Another approach used by pediatric oncologists at the Cancer Center uses immunotherapy, which harnesses elements of the body's immune system to attack cancer cells. One current treatment, part of a national, multicenter trial that has boosted the survival rate in neuroblastoma, uses genetically engineered proteins (cytokines and monoclonal antibodies) to zero in on neuroblastoma tumors. Stephan A. Grupp, M.D., Ph.D., a researcher in this trial, is refining this approach with techniques that rely on cancer fighting T-cells from each child patient rather than on proteins. Grupp and colleagues at Penn Medicine will modify those T-cells by attaching a molecule tailored to direct the T-cells to target the cancer cells, then will create large numbers of those engineered cells and return them to the patient. The hope is that this highly specific approach will be more effective than current treatments, and gentler on children, by not necessitating additional drugs with harsh side effects. He expects to start a clinical trial of this T-cell immunotherapy soon against leukemia, with a trial to follow against neuroblastoma.
Another entire floor of the building will be dedicated to researchers investigating mitochondria, the tiny power plants of human cells. When mitochondria do not function properly, they lead to a large number of metabolic and degenerative diseases, and also play an important role in diabetes, epilepsy, Parkinson's disease and Alzheimer's disease. Douglas C. Wallace, Ph.D., one of the world's leading experts in mitochondria, is bringing his laboratory to Children's Hospital to establish a Center for Mitochondrial and Epigenomic Medicine. More than 35 years ago, Wallace was a founder of mitochondrial genetics, elucidating how changes in mitochondrial DNA reveal human origins and early migrations. He showed that mitochondrial DNA is inherited exclusively from mothers, and collaborated on work describing the evidence for "mitochondrial Eve," the female ancestor of humanity who lived in Africa about 200,000 years ago. His program at CHOP will include basic research, diagnostics and clinical applications.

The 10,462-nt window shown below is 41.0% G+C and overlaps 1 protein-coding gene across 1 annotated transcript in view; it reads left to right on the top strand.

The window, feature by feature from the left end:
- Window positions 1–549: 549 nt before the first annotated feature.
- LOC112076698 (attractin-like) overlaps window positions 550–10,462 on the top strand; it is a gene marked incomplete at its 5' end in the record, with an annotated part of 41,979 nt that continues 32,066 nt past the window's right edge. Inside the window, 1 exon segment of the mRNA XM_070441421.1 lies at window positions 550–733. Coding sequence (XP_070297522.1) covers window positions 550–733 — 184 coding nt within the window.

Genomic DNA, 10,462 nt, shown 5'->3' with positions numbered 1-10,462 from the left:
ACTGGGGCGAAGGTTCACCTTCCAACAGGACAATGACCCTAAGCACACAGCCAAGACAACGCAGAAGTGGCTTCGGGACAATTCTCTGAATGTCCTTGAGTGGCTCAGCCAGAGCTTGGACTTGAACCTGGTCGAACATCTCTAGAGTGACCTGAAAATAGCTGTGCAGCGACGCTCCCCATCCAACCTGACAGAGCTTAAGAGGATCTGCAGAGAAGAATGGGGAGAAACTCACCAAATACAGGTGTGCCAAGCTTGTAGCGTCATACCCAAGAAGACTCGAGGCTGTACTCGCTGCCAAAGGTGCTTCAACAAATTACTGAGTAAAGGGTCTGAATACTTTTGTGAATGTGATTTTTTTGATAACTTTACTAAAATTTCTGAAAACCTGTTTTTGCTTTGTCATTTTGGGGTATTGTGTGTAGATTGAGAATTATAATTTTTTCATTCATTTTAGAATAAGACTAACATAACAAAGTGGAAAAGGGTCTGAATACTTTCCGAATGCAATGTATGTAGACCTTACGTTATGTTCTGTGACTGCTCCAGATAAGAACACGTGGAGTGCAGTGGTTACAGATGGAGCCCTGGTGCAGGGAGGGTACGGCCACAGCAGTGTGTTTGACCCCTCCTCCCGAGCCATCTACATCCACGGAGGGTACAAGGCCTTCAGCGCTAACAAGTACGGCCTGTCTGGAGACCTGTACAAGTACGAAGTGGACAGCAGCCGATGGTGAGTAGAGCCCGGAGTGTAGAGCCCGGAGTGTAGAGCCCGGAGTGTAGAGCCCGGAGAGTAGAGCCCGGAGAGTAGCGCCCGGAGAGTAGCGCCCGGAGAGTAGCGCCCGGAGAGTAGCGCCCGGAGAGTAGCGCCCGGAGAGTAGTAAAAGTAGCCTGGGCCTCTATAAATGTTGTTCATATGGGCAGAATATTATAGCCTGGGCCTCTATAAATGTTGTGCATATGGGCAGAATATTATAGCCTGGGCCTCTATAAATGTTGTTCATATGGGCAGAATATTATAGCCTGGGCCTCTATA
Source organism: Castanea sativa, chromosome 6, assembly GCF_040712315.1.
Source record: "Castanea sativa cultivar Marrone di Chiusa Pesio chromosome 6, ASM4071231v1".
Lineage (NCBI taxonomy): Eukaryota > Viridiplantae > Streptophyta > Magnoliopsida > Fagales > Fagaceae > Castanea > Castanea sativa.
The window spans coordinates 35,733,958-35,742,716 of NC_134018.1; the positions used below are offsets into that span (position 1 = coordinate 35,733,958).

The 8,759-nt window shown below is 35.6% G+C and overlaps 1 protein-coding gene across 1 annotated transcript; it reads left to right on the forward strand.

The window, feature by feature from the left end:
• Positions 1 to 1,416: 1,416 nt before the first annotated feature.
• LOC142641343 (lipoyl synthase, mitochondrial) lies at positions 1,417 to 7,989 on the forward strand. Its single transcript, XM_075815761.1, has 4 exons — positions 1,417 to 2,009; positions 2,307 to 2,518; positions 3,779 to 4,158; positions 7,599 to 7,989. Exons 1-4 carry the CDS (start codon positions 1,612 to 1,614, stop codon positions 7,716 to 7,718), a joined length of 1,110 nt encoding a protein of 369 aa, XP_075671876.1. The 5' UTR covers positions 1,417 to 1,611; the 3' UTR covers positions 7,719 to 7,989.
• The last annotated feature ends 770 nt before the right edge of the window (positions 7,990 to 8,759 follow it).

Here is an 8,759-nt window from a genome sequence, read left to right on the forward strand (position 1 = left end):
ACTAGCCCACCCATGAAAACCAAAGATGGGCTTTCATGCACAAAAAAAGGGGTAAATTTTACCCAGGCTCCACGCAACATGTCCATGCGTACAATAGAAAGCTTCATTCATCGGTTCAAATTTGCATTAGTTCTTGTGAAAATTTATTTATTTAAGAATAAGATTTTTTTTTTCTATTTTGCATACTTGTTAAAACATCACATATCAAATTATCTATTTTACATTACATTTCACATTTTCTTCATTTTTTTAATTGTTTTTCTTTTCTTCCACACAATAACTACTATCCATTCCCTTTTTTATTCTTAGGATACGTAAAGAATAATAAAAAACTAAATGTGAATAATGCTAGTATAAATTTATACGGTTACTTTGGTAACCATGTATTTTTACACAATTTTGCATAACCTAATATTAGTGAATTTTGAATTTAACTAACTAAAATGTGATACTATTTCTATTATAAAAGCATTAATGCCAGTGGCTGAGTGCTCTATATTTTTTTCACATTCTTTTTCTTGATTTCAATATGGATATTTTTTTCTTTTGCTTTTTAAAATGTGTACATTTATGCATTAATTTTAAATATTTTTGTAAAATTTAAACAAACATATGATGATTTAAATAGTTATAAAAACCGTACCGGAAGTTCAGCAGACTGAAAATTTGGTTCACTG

On another floor of the building, research staff members formerly spread out over several sites now have a central location for their efforts in two emerging fields of medicinegene therapy and stem cell therapy. At the Center for Cellular and Molecular Therapeutics, directed by internationally recognized gene therapy pioneer Katherine A. High, M.D., a new $2 million NIH grant from federal National Recovery Act funds is enabling the expansion and upgrade of a manufacturing suite at the Clinical Vector Core facility. This facility produces clinical-grade vectorsbio-engineered viruses that deliver therapeutic genes to patients suffering from genetic diseases.
It supplied vectors used in one of the most dramatic medical successes of 2009the gene therapy trial for an inherited form of blindness called Leber's congenital amaurosis. National news broadcasts featured nine-year-old Corey Haas, whose vision has improved to the point that he stopped using his cane, can see a blackboard, and can ride a bicycle unaided. Under its national contract, the upgraded facility will produce vectors for NIH-supported scientists investigating a multitude of genetic disorders at Children's Hospital, the University of Pennsylvania, and at many other centers. Within the next year, High's center expects to supply vectors for a new clinical trial of gene therapy for the inherited bleeding disorder hemophilia.
Embedded in the Hospital's Research Matrix